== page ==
I distrust any professional who uses yahoo! as their work address - hotmail even more so.

My name is Zoe Frances Rose, but I usually go by Zoe.f.rose, as unfortunately, there are a lot of real (and fake) Zoe Roses out there. One is in adult entertainment - the bane of my online life (luckily she hasn't been working much recently & has a far lower google ranking these days).

I have a post about the problem of human names as unique identifiers here:

My other name (in twitter etc.) is coelacanthro, a combination of 'coelacanth' (the dinosaur fish still living happily in Southern Africa) and 'anthro' for person. (Like dwilkinsnh, it's hard to guess!) It's excellent because it's never taken, but - wish I'd thought of this earlier - hard to guess the spelling of in spoken communication. That's something to think about too, but moreso when registering domain names.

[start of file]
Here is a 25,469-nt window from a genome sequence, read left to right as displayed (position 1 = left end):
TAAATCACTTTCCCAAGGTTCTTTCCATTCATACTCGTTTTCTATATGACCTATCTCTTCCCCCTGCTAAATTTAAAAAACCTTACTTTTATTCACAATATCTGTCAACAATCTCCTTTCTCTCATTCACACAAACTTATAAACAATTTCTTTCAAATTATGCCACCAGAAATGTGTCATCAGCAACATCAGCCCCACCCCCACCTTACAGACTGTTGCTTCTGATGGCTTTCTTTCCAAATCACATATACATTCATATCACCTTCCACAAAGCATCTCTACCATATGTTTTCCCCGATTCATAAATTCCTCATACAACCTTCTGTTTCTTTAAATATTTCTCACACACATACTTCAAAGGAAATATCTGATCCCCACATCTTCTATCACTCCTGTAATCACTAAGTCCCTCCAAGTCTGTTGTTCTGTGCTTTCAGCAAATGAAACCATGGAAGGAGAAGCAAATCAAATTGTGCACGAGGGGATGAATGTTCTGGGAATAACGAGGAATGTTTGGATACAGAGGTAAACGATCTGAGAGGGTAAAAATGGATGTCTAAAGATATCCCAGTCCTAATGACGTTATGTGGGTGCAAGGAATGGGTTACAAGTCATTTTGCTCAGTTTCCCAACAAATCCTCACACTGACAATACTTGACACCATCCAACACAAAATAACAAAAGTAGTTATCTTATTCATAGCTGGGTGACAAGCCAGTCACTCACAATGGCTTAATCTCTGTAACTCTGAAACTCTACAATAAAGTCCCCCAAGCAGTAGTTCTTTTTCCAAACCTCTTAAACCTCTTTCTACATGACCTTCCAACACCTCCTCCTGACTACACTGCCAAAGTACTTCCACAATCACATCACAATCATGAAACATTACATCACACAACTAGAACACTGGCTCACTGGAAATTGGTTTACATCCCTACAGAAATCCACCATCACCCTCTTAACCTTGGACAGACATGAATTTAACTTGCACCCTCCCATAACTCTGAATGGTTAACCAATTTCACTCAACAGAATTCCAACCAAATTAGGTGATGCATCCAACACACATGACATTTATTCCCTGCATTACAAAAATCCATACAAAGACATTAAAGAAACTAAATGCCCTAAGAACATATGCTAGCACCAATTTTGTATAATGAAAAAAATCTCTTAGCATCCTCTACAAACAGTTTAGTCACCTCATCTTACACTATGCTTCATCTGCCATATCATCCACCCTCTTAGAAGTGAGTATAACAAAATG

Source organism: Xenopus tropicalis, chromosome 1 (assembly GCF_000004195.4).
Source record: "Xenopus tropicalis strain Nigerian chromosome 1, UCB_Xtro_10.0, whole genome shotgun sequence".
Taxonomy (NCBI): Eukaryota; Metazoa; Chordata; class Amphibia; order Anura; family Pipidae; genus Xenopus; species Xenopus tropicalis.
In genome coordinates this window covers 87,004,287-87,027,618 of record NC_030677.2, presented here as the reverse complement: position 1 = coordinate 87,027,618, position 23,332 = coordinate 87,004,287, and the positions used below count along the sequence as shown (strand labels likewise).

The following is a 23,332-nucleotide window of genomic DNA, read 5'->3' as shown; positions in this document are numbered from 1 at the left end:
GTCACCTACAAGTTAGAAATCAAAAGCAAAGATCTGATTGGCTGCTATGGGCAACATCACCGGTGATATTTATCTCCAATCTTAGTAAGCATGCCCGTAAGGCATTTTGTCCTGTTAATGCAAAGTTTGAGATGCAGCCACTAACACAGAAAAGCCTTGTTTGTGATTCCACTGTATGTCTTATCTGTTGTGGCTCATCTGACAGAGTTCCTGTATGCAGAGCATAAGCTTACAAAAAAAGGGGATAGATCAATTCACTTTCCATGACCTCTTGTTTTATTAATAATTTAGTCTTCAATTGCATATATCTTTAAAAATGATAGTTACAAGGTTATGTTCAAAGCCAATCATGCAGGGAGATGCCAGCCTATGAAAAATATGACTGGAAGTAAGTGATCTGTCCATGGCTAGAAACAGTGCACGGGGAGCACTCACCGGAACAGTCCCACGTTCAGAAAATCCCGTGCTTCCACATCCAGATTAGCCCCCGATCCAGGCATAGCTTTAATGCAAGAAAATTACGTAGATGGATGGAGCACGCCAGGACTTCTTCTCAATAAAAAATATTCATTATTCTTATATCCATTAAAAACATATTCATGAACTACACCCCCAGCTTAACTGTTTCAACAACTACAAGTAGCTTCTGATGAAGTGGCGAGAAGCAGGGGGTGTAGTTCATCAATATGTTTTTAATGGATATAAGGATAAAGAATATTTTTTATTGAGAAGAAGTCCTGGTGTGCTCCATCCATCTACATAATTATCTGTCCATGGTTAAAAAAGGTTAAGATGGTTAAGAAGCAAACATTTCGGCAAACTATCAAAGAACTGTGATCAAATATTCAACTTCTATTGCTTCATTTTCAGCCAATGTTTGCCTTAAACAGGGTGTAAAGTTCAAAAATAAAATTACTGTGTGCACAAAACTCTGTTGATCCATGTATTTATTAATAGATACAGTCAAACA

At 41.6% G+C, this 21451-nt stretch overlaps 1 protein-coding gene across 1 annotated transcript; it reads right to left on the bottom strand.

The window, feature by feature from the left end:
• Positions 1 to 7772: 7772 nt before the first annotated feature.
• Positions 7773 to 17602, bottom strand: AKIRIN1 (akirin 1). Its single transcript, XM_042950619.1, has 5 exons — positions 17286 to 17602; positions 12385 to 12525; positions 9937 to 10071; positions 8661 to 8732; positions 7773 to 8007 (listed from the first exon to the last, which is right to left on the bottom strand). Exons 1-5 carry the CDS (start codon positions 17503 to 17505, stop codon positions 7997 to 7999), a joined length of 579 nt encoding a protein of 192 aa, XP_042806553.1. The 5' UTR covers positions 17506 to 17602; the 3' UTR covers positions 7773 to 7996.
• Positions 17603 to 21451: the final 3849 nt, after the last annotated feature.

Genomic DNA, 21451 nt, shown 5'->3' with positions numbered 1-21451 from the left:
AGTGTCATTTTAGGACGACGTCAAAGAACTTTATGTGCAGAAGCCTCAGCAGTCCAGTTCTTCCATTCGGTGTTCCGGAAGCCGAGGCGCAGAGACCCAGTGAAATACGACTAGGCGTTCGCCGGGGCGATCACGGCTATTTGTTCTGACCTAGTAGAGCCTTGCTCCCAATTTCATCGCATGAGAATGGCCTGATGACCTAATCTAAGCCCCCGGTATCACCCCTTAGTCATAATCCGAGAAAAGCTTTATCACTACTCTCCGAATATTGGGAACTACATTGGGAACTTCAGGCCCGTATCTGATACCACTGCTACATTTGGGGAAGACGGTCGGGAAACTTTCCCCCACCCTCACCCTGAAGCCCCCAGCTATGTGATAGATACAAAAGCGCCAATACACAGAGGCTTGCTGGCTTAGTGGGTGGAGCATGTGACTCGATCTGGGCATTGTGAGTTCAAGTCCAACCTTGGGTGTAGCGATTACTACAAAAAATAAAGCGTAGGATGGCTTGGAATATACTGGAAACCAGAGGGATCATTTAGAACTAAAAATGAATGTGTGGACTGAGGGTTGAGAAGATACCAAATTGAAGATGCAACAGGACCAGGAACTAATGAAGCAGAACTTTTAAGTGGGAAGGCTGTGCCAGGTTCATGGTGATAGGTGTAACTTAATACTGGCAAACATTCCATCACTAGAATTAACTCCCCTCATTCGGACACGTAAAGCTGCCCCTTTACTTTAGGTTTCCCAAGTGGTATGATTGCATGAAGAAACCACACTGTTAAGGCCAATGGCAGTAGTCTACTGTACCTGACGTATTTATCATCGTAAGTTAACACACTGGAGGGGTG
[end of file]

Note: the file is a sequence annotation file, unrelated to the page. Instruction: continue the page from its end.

Paul Angileri said...

I concur as well: There is a domain bias, especially with regard to Yahoo!, AOL, or Hotmail. These services have been abused enough in the mind of the Internet-using public that many sites in which you must create a login to use their services will not let you use a Yahoo! or Hotmail address. With Gmail I haven't noticed a negative bias; maybe others have, but a lot of professionals I know in an array of different industries have Gmail accounts they use for professional work.